But as I have been thinking about hesed these last few days I have come to a new understanding of it. In accompanying Christopher and his family through this hard, hard, time; I have been amazed to see, again and again, how they have endured through it all. And so, I think, maybe there’s another translation of hesed we could consider. “Steadfast love,” certainly! “Loving-kindness” or “loving-loyalty,” yes. “Mercy,” sure. But I think it could also be “enduring grace.”

Christopher certainly endured. He endured surgery, and pain, and weakness. But he never stopped caring, and he never turned bitter. We had a hard talk a couple of weeks ago; and he admitted to me that as he faced death he was mostly worried about his Mom (sorry [Dad], he worried about you too, but he obviously trusted your strength). And isn’t that just like Christopher? He endured and still cared, still loved.

[Mom] and [Dad] have certainly endured as well. I have watched as they have done everything in their power to support, care for, and love Christopher. I have seen the tender kisses from his mom. I have watched as his father carried Christopher and helped him get to wherever he needed to go. And you two have endured. You’ve been angry with God, I know. And that’s ok, I have been angry with God too. But you have not turned bitter…you have endured.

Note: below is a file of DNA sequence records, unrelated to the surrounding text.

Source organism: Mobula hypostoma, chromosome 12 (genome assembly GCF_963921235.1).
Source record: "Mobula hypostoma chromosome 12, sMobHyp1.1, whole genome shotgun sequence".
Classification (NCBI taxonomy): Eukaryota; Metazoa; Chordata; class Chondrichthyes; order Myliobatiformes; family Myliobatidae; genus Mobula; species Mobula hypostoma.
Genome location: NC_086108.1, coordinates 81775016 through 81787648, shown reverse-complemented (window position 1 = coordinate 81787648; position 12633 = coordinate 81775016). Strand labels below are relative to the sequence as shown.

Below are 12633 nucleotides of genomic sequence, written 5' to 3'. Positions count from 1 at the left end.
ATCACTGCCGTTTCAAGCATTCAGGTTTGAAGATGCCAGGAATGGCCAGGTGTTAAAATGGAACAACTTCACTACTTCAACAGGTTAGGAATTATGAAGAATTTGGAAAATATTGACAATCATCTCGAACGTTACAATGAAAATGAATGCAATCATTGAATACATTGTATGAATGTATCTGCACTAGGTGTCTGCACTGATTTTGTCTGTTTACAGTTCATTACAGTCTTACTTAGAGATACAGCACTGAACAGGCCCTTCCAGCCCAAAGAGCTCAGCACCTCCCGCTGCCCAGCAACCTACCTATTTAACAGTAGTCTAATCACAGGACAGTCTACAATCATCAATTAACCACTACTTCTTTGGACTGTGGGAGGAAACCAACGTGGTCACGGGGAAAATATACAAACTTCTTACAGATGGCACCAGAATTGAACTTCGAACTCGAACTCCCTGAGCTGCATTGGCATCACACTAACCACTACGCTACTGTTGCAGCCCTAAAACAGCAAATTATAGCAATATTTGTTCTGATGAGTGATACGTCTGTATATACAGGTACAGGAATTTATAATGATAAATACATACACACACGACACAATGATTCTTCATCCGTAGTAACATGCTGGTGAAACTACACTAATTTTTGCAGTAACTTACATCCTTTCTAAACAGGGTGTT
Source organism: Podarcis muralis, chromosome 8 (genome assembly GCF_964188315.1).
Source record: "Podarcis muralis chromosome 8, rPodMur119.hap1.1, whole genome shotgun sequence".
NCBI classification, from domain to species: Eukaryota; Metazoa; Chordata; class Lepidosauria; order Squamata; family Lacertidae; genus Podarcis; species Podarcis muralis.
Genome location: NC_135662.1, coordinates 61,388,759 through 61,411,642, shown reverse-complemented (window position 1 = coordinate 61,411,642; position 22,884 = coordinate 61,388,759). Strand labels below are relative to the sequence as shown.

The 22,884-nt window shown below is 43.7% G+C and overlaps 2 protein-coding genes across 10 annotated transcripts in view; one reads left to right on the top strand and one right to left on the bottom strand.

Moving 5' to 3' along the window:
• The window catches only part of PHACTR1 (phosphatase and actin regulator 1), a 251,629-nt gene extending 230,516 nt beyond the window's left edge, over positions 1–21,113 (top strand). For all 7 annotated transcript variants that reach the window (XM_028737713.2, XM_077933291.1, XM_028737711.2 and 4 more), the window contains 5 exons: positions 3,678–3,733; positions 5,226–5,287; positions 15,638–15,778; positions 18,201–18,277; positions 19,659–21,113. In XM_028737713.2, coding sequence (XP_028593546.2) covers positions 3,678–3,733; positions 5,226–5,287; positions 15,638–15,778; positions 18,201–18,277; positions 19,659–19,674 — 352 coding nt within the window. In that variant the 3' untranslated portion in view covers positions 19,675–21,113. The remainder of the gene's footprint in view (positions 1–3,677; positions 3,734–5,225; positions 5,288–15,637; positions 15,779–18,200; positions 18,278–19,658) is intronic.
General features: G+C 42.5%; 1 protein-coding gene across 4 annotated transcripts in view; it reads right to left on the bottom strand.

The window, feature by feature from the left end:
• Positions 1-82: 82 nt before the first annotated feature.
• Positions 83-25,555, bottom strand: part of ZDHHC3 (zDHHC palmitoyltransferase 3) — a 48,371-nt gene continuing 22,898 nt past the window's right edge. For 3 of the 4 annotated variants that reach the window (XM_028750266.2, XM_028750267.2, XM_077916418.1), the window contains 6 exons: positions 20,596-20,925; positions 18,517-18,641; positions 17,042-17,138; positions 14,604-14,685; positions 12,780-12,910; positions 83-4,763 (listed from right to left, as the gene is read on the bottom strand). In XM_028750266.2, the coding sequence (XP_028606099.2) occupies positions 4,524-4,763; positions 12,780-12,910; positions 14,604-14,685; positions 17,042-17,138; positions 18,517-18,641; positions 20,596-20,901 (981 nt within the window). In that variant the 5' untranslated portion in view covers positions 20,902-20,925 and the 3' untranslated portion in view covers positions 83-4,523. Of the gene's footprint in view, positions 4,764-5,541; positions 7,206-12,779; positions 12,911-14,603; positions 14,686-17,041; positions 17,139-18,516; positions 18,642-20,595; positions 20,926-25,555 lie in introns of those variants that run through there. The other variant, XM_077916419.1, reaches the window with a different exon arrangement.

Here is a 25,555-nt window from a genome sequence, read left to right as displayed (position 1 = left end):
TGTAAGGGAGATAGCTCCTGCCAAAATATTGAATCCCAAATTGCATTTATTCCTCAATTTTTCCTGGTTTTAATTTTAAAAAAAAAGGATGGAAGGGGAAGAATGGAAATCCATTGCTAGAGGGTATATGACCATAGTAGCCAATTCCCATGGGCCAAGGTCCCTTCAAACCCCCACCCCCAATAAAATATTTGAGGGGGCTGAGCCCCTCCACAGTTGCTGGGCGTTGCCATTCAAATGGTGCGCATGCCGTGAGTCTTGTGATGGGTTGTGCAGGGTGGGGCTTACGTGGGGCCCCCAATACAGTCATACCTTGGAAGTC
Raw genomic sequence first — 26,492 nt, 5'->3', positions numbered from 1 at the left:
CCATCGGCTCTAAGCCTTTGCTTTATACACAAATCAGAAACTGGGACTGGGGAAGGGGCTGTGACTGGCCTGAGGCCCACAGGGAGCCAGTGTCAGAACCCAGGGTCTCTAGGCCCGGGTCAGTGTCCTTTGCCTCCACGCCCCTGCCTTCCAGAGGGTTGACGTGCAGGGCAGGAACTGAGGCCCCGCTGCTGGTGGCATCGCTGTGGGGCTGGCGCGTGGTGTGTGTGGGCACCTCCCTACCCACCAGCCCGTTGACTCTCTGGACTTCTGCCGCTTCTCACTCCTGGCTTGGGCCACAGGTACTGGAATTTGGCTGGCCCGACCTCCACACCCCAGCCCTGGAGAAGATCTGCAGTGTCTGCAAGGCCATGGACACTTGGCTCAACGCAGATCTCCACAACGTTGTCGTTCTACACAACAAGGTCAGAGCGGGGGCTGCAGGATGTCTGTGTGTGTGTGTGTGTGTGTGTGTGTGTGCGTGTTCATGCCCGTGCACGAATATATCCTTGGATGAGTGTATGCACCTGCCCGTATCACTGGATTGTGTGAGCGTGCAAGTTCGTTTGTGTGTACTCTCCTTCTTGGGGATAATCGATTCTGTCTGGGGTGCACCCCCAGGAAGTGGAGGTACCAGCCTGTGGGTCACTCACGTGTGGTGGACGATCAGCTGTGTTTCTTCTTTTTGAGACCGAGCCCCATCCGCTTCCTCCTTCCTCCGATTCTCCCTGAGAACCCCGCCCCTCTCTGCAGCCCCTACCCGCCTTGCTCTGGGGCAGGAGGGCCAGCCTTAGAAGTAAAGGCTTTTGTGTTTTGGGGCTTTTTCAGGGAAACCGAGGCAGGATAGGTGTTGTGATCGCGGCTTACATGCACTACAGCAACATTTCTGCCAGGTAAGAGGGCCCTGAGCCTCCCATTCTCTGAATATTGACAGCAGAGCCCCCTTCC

[Sister], and the rest of the family have endured as well. I have watched as you have hovered around Christopher for these last weeks in particular. Doing all that you can to love and support him, and his parents. [Sister], I have watched you reach out to your cousins in love and support, even while this burden weighs you down too. You all have endured.

By the grace of God you all have endured. And that’s the thing of it. We have at times wondered where God is in the midst of this cancer and death. We have at times felt abandoned and alone. But we have endured. By the grace of God we have endured. We have at times hoped and prayed and looked for a miracle; a miracle that did not come. We have joined with Martha in saying, “Lord, if you had been here, [Christopher] would not have died.”  And we have endured. That’s where God has been in the midst of this terrible journey.

And maybe that is the miracle. That by the hesed of God we have endured. By enduring grace we have walked this journey. By enduring grace we shall continue to walk it. Jesus, in the garden of Gethsemane prayed that the cup might pass from him. But he endured. He endured betrayal, arrest, and abandonment. He endured insults, and torture, and cruelty. He endured the cross. He endured all of this for our sake. And he did not endure in vain. For the story does not end with the enduring of all that tragedy. It ends with relief. It ends with resurrection. It ends with life.

And so we too can endure. By God’s grace we can endure. Until we too find that relief. The relief of resurrection and life. The relief that is now, already and forever, Christopher’s. Amen.